How to Care for Orchids

Illustration of how to care for an orchid
Illustration: Katie Kerpel. © The Spruce, 2018 

Orchids are an ever-popular indoor potted plant. While the exotic flower is widely available, many do not know how to care for an orchid to keep it blooming. This article is designed to help you take those first steps to properly caring for your new orchid and transitioning it into your permanent indoor flower collection.

Identify Your Orchid

There are about 30,000 species of orchids in the wild, and more than 100,000 registered hybrids. When it comes to orchids that are most commonly available for purchase, the overwhelming majority are one of two varieties:

  • Phalaenopsis, also called moth orchids. These plants have round flowers with a pronounced lip that grow on a single tall stalk arising from a whorl of fleshy, oval leaves. Flowers are usually white, purple or pink, or some combination thereof.
a phalaenopsis orchid
The Spruce / Alonda Baird
  • Dendrobium, also called cane orchids. They have smaller flowers that grow in rows on stalks that arise from thick canes, often with several flower clusters per plant. Flowers are typically white or purple. Dendrobium leaves are narrow and emerge from the sides of the cane.

Knowing the name of your orchid will help you later, after the bloom.


Watch Now: Caring for and Repotting Your New Orchid

Caring for Your Orchid in Bloom

When you first get your orchid, it will likely be in bloom. Obviously, you want to prolong the bloom as long as possible, so whatever the tag says, here are a few tips that can help.

an orchid in bloom
The Spruce / Alonda Baird

First, most gift orchids are potted in the wrong conditions for long-term growth. They are potted in plastic and packed with moss around the roots. In nature, orchids typically grow on trees, and their roots are water-gathering organs that need loads of fresh air flow to be healthy. Orchids with wet roots are susceptible to root rot and other problems. While the current container may not be ideal, you never want to repot a blooming orchid. It's too stressful on the plant, and it will drop its blooms.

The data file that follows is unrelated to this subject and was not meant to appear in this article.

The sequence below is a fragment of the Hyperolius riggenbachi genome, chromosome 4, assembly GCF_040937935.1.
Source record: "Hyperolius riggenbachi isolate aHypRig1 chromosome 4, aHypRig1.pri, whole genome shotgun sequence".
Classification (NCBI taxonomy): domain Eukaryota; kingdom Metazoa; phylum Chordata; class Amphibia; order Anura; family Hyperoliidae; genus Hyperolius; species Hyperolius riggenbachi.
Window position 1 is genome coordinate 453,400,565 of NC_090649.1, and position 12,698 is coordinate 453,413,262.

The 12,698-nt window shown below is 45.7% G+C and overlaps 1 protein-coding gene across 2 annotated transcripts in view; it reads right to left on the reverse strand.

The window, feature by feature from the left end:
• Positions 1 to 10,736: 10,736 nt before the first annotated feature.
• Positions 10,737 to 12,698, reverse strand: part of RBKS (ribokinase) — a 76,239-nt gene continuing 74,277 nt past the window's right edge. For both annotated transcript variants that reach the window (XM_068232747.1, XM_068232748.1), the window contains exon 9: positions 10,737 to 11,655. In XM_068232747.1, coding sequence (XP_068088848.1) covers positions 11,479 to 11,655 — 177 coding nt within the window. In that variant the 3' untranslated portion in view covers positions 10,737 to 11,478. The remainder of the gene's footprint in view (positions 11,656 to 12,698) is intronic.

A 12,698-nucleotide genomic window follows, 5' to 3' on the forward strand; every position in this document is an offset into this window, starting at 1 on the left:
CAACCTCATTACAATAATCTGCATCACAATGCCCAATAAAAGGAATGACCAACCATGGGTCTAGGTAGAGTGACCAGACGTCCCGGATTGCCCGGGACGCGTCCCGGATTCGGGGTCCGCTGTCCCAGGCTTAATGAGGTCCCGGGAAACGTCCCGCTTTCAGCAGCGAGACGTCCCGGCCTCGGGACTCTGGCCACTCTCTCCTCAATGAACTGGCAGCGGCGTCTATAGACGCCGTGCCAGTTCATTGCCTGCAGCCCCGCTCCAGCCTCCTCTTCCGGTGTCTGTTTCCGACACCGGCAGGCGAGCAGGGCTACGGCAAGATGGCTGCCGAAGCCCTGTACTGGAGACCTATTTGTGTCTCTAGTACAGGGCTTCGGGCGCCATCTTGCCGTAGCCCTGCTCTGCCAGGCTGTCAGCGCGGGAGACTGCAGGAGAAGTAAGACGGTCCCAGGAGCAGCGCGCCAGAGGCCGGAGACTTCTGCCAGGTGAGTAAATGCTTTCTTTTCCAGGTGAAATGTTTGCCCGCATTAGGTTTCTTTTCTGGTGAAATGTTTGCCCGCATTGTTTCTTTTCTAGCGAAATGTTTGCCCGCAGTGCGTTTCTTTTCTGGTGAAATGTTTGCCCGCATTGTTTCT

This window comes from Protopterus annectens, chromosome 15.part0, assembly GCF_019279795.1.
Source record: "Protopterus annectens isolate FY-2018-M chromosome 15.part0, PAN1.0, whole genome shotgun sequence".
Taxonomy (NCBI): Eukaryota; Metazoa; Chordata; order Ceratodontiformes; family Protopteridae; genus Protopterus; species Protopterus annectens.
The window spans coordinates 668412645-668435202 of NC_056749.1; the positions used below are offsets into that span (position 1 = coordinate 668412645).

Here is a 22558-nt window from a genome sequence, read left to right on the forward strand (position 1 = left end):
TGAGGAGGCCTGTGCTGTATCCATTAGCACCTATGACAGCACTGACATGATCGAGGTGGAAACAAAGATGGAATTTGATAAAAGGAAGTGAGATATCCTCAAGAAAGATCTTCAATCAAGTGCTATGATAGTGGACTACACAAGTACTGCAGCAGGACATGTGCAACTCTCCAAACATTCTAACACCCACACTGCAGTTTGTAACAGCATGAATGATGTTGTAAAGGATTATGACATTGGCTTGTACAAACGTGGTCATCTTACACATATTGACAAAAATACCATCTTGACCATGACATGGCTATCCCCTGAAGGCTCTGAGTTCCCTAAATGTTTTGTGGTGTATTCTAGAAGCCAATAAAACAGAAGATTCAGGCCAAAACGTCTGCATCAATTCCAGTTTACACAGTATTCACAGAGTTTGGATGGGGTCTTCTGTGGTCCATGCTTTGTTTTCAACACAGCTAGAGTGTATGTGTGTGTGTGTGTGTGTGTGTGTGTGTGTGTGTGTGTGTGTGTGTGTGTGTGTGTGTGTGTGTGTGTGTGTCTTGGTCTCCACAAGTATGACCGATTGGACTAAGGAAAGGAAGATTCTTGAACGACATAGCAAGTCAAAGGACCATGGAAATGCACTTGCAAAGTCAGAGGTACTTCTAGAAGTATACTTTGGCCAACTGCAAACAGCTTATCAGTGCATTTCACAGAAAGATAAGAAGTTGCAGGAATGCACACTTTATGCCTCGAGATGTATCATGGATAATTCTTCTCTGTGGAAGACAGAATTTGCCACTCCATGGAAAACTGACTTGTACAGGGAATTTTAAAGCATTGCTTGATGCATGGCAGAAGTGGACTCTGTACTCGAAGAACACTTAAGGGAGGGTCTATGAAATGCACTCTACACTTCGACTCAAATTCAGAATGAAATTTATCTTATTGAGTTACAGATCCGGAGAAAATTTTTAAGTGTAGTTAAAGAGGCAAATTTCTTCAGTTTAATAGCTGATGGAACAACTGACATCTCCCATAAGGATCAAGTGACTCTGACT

an orchid packed in moss
The Spruce / Alonda Baird

Instead of repotting, it's better to hold off on the water. Don't worry! Most people who are new to orchids think the plants needs loads of water to grow well, but it's just not true. Unless your orchids are growing in the open air, suspended in baskets where they can completely dry out within an hour of being watered, your orchid needs very little water. So here's a great piece of advice: Every time you think you want to water, wait three days. Or a week. Your plant won't suffer.

Next, don't place your orchid where it will experience cold drafts or exposure to direct sunlight or heating vents. Very dry air, direct heat, and chills are the enemies of the exotic flowers. Your bloom will last longer if you can provide a mild, warm and somewhat humid environment.

Provided your orchid is happy, expect the bloom to last at least a few weeks, sometimes more.

Caring for Your Orchid After the Bloom

When the bloom is over, it's time to shift your thinking from short-term care to long-term maintenance. After your orchid blooms, you will want to snip off the old flower spike near the base (some experts keep these spikes on, hoping it'll rebloom from the same spike, which does sometimes happen). Depending on the season, you may also choose to repot your orchid into a more friendly container with the right growing medium.

When you're ready, learn how to encourage your phalaenopsis orchid to rebloom.

cutting an orchid a little above the node
The Spruce / Alonda Baird